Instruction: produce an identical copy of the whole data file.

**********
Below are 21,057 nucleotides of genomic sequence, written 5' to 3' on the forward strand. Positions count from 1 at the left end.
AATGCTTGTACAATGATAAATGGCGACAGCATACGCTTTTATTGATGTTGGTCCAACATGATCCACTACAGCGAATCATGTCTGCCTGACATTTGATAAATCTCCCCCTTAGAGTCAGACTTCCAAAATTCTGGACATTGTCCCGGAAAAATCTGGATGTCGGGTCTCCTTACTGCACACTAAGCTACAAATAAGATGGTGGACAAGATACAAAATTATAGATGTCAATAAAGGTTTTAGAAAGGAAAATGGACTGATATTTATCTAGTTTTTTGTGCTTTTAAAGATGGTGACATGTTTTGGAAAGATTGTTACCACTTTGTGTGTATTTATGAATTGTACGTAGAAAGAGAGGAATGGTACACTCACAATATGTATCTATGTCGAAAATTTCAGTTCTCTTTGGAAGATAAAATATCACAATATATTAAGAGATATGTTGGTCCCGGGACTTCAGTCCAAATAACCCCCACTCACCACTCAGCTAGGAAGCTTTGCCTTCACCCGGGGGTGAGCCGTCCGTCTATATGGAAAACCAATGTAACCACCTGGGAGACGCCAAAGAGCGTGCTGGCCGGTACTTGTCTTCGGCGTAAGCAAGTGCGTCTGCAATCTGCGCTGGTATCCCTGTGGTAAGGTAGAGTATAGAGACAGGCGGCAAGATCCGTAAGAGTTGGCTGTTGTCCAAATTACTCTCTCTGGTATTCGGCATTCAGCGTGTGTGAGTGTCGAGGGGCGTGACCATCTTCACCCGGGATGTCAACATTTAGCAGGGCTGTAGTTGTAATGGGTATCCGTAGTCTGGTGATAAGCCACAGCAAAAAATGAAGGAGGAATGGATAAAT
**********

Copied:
Below are 21,057 nucleotides of genomic sequence, written 5' to 3' on the forward strand. Positions count from 1 at the left end.
AATGCTTGTACAATGATAAATGGCGACAGCATACGCTTTTATTGATGTTGGTCCAACATGATCCACTACAGCGAATCATGTCTGCCTGACATTTGATAAATCTCCCCCTTAGAGTCAGACTTCCAAAATTCTGGACATTGTCCCGGAAAAATCTGGATGTCGGGTCTCCTTACTGCACACTAAGCTACAAATAAGATGGTGGACAAGATACAAAATTATAGATGTCAATAAAGGTTTTAGAAAGGAAAATGGACTGATATTTATCTAGTTTTTTGTGCTTTTAAAGATGGTGACATGTTTTGGAAAGATTGTTACCACTTTGTGTGTATTTATGAATTGTACGTAGAAAGAGAGGAATGGTACACTCACAATATGTATCTATGTCGAAAATTTCAGTTCTCTTTGGAAGATAAAATATCACAATATATTAAGAGATATGTTGGTCCCGGGACTTCAGTCCAAATAACCCCCACTCACCACTCAGCTAGGAAGCTTTGCCTTCACCCGGGGGTGAGCCGTCCGTCTATATGGAAAACCAATGTAACCACCTGGGAGACGCCAAAGAGCGTGCTGGCCGGTACTTGTCTTCGGCGTAAGCAAGTGCGTCTGCAATCTGCGCTGGTATCCCTGTGGTAAGGTAGAGTATAGAGACAGGCGGCAAGATCCGTAAGAGTTGGCTGTTGTCCAAATTACTCTCTCTGGTATTCGGCATTCAGCGTGTGTGAGTGTCGAGGGGCGTGACCATCTTCACCCGGGATGTCAACATTTAGCAGGGCTGTAGTTGTAATGGGTATCCGTAGTCTGGTGATAAGCCACAGCAAAAAATGAAGGAGGAATGGATAAAT